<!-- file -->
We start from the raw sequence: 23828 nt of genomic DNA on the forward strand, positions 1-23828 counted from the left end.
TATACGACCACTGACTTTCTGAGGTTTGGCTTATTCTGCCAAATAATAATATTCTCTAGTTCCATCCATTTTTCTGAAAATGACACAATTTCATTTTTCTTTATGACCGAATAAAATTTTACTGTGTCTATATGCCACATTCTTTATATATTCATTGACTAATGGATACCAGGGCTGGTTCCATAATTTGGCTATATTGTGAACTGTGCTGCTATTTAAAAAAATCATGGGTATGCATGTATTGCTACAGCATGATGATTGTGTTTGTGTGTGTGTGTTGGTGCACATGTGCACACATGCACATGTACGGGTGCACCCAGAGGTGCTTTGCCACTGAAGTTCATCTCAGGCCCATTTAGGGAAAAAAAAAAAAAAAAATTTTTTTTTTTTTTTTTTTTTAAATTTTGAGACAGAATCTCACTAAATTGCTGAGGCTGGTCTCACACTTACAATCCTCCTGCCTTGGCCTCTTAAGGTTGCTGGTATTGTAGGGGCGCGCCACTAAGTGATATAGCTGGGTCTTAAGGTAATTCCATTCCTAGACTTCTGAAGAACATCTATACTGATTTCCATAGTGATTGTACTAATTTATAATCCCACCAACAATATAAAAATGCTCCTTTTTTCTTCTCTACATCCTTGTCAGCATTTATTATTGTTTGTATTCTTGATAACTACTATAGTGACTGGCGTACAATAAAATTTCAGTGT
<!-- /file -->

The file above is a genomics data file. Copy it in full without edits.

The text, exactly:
We start from the raw sequence: 23828 nt of genomic DNA on the forward strand, positions 1-23828 counted from the left end.
TATACGACCACTGACTTTCTGAGGTTTGGCTTATTCTGCCAAATAATAATATTCTCTAGTTCCATCCATTTTTCTGAAAATGACACAATTTCATTTTTCTTTATGACCGAATAAAATTTTACTGTGTCTATATGCCACATTCTTTATATATTCATTGACTAATGGATACCAGGGCTGGTTCCATAATTTGGCTATATTGTGAACTGTGCTGCTATTTAAAAAAATCATGGGTATGCATGTATTGCTACAGCATGATGATTGTGTTTGTGTGTGTGTGTTGGTGCACATGTGCACACATGCACATGTACGGGTGCACCCAGAGGTGCTTTGCCACTGAAGTTCATCTCAGGCCCATTTAGGGAAAAAAAAAAAAAAAAATTTTTTTTTTTTTTTTTTTTTAAATTTTGAGACAGAATCTCACTAAATTGCTGAGGCTGGTCTCACACTTACAATCCTCCTGCCTTGGCCTCTTAAGGTTGCTGGTATTGTAGGGGCGCGCCACTAAGTGATATAGCTGGGTCTTAAGGTAATTCCATTCCTAGACTTCTGAAGAACATCTATACTGATTTCCATAGTGATTGTACTAATTTATAATCCCACCAACAATATAAAAATGCTCCTTTTTTCTTCTCTACATCCTTGTCAGCATTTATTATTGTTTGTATTCTTGATAACTACTATAGTGACTGGCGTACAATAAAATTTCAGTGT